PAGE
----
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Know the Prospect: Mike Muscala

The Patriot League star prepares to make the leap to the pro level. How might Muscala fit on the Knicks?

Kevin C. Cox

Hello, friends. I hope you've been well. Lot of good music floating around the internet recently, which makes me happy. Talking about draft prospects makes me happy, too. Let's do that.

Mike Muscala is not a household name, as far as college players go. The Patriot League is certainly not a hotbed for NBA prospects, and despite Muscala's dominance there he rarely saw time in the national spotlight. Perhaps Muscala will become better known after June 27th, when he hopes to hear his name called in the NBA draft. The Bucknell graduate is a versatile, well-rounded big man with great fundamentals, but playing in a low-major conference is preventing Muscala from locking down a spot in the draft. How might the talented pivot's game fare against the best players in the world?

The Rundown

D.O.B. - 07/01/91 (21 years old)

Hometown - Roseville, MN

Measurements: Height (w/o shoes) - 6'10.25"; Height (in shoes) - 6'11.5"; Weight - 230 lbs; Wingspan - 7'1"; Max Vert - 33.5", Lane Agility - 11.76

Projected Draft Position: 36th to SAC on DraftExpress, 42nd to PHI on

Actual Scouting Reports and Stats: DraftExpress,, Sports-Reference,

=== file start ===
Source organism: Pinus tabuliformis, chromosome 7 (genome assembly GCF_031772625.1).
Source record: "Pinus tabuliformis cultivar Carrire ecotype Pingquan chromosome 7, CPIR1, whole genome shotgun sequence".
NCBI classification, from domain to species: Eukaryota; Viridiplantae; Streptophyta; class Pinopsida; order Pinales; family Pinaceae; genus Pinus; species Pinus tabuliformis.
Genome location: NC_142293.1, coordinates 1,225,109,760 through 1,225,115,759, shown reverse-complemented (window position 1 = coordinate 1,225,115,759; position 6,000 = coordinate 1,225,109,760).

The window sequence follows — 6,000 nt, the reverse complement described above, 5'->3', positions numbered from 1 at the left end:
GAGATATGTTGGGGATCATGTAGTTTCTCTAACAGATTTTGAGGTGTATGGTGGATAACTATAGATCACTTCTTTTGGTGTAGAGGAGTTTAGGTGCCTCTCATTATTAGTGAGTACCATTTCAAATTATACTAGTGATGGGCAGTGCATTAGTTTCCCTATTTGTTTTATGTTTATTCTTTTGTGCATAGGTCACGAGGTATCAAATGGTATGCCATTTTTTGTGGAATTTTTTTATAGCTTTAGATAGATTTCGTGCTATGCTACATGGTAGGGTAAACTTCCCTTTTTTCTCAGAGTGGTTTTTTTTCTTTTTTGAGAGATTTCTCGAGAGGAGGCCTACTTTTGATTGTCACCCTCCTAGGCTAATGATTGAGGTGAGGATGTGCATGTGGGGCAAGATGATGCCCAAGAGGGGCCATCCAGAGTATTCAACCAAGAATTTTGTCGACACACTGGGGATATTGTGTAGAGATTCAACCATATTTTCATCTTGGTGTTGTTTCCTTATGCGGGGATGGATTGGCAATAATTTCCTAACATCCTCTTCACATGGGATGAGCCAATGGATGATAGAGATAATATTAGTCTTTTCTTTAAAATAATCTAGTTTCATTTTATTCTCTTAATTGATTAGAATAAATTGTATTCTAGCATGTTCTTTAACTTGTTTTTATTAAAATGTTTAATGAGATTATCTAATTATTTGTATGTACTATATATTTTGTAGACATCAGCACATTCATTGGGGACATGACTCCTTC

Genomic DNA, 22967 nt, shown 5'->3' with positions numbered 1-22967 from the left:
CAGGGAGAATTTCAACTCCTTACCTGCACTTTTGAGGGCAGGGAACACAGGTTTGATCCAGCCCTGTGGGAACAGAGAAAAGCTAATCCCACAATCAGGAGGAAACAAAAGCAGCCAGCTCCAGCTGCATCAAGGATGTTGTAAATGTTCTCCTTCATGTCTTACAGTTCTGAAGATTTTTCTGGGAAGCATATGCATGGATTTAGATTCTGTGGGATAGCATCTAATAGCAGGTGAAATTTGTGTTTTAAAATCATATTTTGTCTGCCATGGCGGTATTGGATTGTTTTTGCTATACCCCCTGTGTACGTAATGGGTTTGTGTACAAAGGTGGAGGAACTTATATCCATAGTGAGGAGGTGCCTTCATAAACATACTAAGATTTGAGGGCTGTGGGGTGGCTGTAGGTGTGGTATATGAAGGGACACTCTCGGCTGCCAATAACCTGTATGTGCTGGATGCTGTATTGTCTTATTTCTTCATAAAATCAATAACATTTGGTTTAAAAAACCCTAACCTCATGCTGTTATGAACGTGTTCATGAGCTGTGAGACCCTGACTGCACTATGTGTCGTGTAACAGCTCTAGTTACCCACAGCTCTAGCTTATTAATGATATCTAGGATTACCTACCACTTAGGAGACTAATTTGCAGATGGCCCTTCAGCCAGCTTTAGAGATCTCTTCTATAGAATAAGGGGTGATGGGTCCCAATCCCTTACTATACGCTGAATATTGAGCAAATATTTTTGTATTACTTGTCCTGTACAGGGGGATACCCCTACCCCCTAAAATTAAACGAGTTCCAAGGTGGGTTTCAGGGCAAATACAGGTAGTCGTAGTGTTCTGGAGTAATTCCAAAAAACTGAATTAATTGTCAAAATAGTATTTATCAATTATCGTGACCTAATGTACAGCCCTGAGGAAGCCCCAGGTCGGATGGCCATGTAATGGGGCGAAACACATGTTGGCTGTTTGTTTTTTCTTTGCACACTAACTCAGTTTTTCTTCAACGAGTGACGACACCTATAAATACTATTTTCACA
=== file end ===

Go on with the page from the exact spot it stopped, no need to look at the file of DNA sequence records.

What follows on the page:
Amateur Take - Offense: Mike Muscala is arguably the most versatile scoring big in this draft. The 2nd-leading scorer in modern Patriot League history dominated opponents using his rare combination of size, touch, skill, and athleticism. He has a developed post game both with his back to the basket and facing up. Muscala can score on hook shots over either shoulder and looks quite comfortable with his left hand. It is difficult for defenders to overplay his dominant hand because Muscala will not hesitate to attack over his opposite shoulder. He could certainly add more weight, as even in college he found himself out-muscled by tougher defenders at times. It is too easy at times to simply push Muscala out of prime position on the block, but his wide array of scoring moves often allowed him to score regardless. Still, NBA defenders will be physical with Muscala, and building strength and gaining weight will help him create offense against pro big men.

Muscala is surprisingly agile for his size, and can punish sleeping defenders with a spin move out of the post. When facing up, Muscala threatens defenders with both his jump shot and with his ability to drive to the rim. The Bucknell Bison isn't an especially gifted ballhandler but is still agile and quick enough to get past flat-footed opponents. He's a good decision-maker, and his scoring instincts guide him well as he exploits any opening the defender gives. Every so often Muscala will attack the basket in a way few players his size can, hanging in the air for reverses or exploding off of one dribble for a dunk.

While Muscala is deceptively quick and more explosive than some NBA centers, he is not a superb athlete compared to other NBA players. He can finish above the rim with enthusiasm but he won't blow you away with his leaping ability. This limits him a bit as a roll man, but his touch at the rim helps compensate some. Muscala shines as a pick-and-pop big, however, to the tune of 50% on catch-and-shoot jumpers. He has great form on his jumper and range to about 20 feet. Muscala shot over 80% from the free throw line during his career at Bucknell, further lending credence to his shooting ability. His smooth jump shot and mobility open up the possibility of Muscala playing power forward against certain lineups, which would only make it easier for him to fit a roster.